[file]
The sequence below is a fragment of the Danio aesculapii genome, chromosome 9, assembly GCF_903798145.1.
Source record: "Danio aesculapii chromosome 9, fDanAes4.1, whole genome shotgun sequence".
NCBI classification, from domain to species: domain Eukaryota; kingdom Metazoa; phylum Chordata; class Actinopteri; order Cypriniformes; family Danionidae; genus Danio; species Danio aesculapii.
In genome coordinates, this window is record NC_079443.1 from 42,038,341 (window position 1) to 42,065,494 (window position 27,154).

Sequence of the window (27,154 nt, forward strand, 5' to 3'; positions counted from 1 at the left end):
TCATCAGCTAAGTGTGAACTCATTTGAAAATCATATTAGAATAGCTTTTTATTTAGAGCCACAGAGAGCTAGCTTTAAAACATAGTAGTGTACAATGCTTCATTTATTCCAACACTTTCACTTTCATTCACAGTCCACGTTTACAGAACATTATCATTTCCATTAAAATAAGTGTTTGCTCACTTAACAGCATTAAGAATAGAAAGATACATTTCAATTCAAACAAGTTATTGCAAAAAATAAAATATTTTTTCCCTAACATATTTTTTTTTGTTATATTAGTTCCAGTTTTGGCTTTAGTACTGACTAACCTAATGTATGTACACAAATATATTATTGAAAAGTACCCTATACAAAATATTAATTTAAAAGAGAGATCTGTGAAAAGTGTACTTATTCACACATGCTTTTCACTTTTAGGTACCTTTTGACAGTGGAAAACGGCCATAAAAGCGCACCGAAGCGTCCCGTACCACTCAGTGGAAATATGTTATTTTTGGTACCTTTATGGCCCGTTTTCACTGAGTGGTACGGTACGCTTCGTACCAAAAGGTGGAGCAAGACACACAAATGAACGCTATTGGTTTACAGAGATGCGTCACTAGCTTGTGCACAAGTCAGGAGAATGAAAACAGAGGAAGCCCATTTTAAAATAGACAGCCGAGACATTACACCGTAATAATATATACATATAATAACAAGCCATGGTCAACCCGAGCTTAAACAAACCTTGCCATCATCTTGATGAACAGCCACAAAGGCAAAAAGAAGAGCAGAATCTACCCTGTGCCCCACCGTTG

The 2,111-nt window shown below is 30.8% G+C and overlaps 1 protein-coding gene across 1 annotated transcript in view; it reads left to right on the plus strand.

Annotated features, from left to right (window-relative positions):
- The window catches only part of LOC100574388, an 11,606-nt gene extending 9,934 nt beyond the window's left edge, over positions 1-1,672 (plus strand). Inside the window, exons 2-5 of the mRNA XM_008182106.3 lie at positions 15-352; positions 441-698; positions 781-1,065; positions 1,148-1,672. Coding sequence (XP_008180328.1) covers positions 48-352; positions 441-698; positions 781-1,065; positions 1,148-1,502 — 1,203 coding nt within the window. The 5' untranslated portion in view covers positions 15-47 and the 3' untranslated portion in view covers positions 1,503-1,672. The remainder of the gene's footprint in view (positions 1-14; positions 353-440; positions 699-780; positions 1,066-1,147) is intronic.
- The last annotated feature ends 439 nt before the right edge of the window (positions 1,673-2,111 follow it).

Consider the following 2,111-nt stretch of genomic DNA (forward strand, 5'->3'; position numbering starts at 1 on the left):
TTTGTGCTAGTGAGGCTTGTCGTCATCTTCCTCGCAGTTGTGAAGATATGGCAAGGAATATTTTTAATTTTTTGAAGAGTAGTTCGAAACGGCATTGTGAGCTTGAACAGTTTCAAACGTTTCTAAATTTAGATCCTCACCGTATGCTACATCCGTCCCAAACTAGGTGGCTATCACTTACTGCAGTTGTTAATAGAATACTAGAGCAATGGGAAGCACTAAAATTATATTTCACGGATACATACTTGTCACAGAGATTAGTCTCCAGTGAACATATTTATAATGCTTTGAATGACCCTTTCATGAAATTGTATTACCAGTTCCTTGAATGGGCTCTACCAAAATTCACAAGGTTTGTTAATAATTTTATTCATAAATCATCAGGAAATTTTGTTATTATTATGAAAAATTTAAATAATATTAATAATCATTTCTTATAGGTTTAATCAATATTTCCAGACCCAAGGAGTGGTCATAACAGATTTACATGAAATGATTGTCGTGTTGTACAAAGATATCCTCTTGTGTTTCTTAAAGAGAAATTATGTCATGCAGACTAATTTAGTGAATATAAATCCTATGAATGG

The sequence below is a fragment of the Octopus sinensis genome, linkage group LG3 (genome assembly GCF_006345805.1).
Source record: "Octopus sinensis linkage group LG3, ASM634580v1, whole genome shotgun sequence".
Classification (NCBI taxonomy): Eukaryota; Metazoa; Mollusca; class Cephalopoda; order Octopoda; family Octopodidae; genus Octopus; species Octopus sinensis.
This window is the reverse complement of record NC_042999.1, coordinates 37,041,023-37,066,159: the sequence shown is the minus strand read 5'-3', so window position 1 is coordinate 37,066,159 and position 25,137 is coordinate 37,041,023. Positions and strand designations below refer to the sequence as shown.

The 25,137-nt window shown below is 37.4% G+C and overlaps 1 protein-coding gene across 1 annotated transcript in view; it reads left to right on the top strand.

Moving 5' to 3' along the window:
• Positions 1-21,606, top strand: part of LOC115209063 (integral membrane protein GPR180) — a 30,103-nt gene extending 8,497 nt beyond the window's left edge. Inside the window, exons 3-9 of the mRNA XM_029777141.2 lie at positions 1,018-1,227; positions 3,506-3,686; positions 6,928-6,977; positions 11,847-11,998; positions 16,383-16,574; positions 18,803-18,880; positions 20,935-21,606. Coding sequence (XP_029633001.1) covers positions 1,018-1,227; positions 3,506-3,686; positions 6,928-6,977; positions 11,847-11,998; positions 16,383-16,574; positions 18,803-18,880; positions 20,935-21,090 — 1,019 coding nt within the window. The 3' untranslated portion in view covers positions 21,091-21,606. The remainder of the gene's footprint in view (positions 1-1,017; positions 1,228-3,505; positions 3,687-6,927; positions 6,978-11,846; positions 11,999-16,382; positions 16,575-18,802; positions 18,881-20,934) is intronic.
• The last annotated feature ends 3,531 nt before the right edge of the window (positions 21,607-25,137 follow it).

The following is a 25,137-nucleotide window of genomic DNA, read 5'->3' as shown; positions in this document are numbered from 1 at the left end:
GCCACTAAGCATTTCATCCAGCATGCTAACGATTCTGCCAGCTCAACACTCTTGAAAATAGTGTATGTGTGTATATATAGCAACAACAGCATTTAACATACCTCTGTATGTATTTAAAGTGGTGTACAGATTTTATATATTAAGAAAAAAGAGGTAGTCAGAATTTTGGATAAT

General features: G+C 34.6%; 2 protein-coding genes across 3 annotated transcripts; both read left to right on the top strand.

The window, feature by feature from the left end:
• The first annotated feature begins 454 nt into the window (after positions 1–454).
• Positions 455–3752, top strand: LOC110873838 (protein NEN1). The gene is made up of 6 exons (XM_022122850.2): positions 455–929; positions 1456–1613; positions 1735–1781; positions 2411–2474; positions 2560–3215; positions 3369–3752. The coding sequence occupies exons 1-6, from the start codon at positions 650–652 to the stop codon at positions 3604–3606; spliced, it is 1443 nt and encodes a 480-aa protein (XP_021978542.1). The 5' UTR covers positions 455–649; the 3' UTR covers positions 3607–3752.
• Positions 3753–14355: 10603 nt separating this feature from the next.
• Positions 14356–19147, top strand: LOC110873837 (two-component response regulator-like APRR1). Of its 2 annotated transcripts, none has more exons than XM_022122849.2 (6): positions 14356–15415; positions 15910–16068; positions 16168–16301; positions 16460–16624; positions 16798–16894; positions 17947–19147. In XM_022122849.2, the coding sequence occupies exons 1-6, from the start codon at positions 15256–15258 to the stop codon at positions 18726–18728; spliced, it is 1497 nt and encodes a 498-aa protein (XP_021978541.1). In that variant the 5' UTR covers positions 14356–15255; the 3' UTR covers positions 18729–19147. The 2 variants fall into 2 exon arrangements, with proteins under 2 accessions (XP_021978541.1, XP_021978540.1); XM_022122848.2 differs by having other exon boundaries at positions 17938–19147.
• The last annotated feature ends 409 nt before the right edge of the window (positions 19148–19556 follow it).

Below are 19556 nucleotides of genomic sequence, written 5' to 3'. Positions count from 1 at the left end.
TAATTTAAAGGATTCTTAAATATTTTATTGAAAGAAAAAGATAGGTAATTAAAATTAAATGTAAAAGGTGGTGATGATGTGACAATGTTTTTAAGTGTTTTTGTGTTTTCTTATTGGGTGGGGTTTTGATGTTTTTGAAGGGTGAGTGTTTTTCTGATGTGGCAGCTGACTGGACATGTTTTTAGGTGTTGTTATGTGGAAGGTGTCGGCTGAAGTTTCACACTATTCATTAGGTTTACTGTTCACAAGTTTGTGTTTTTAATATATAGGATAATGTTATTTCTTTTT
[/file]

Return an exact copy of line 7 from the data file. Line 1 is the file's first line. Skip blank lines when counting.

The 2,111-nt window shown below is 30.8% G+C and overlaps 1 protein-coding gene across 1 annotated transcript in view; it reads left to right on the plus strand.